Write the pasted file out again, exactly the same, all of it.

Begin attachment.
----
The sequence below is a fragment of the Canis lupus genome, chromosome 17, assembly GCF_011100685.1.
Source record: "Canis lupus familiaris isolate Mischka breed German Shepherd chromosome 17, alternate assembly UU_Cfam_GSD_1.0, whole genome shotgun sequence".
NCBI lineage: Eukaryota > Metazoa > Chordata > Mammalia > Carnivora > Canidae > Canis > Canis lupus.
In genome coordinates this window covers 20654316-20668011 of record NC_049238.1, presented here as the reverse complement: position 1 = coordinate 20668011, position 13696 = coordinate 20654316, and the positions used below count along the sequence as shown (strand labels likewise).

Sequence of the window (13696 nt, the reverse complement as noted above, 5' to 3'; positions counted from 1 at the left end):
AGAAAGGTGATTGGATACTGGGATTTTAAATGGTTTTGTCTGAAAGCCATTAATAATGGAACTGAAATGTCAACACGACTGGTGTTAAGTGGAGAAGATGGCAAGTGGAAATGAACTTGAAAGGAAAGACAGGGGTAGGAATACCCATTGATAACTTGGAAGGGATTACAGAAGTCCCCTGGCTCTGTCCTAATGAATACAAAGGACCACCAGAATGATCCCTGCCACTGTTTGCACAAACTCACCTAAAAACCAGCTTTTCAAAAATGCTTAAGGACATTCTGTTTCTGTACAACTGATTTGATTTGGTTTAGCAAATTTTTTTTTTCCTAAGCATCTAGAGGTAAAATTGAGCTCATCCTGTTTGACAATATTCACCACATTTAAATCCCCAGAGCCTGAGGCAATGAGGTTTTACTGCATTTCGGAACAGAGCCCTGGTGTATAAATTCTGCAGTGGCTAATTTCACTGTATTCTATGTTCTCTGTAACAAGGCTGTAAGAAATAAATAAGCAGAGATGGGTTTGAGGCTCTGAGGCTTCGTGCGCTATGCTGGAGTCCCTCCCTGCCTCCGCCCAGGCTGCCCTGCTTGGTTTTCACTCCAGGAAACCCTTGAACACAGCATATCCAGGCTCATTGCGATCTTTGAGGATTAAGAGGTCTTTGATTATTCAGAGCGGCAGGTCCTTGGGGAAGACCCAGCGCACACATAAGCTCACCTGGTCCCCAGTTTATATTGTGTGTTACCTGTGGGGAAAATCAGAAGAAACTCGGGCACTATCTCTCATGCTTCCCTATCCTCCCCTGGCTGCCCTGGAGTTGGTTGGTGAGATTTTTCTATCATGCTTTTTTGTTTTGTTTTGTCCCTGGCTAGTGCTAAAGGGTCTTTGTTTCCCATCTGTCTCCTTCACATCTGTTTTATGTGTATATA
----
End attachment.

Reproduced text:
The sequence below is a fragment of the Canis lupus genome, chromosome 17, assembly GCF_011100685.1.
Source record: "Canis lupus familiaris isolate Mischka breed German Shepherd chromosome 17, alternate assembly UU_Cfam_GSD_1.0, whole genome shotgun sequence".
NCBI lineage: Eukaryota > Metazoa > Chordata > Mammalia > Carnivora > Canidae > Canis > Canis lupus.
In genome coordinates this window covers 20654316-20668011 of record NC_049238.1, presented here as the reverse complement: position 1 = coordinate 20668011, position 13696 = coordinate 20654316, and the positions used below count along the sequence as shown (strand labels likewise).

Sequence of the window (13696 nt, the reverse complement as noted above, 5' to 3'; positions counted from 1 at the left end):
AGAAAGGTGATTGGATACTGGGATTTTAAATGGTTTTGTCTGAAAGCCATTAATAATGGAACTGAAATGTCAACACGACTGGTGTTAAGTGGAGAAGATGGCAAGTGGAAATGAACTTGAAAGGAAAGACAGGGGTAGGAATACCCATTGATAACTTGGAAGGGATTACAGAAGTCCCCTGGCTCTGTCCTAATGAATACAAAGGACCACCAGAATGATCCCTGCCACTGTTTGCACAAACTCACCTAAAAACCAGCTTTTCAAAAATGCTTAAGGACATTCTGTTTCTGTACAACTGATTTGATTTGGTTTAGCAAATTTTTTTTTTCCTAAGCATCTAGAGGTAAAATTGAGCTCATCCTGTTTGACAATATTCACCACATTTAAATCCCCAGAGCCTGAGGCAATGAGGTTTTACTGCATTTCGGAACAGAGCCCTGGTGTATAAATTCTGCAGTGGCTAATTTCACTGTATTCTATGTTCTCTGTAACAAGGCTGTAAGAAATAAATAAGCAGAGATGGGTTTGAGGCTCTGAGGCTTCGTGCGCTATGCTGGAGTCCCTCCCTGCCTCCGCCCAGGCTGCCCTGCTTGGTTTTCACTCCAGGAAACCCTTGAACACAGCATATCCAGGCTCATTGCGATCTTTGAGGATTAAGAGGTCTTTGATTATTCAGAGCGGCAGGTCCTTGGGGAAGACCCAGCGCACACATAAGCTCACCTGGTCCCCAGTTTATATTGTGTGTTACCTGTGGGGAAAATCAGAAGAAACTCGGGCACTATCTCTCATGCTTCCCTATCCTCCCCTGGCTGCCCTGGAGTTGGTTGGTGAGATTTTTCTATCATGCTTTTTTGTTTTGTTTTGTCCCTGGCTAGTGCTAAAGGGTCTTTGTTTCCCATCTGTCTCCTTCACATCTGTTTTATGTGTATATA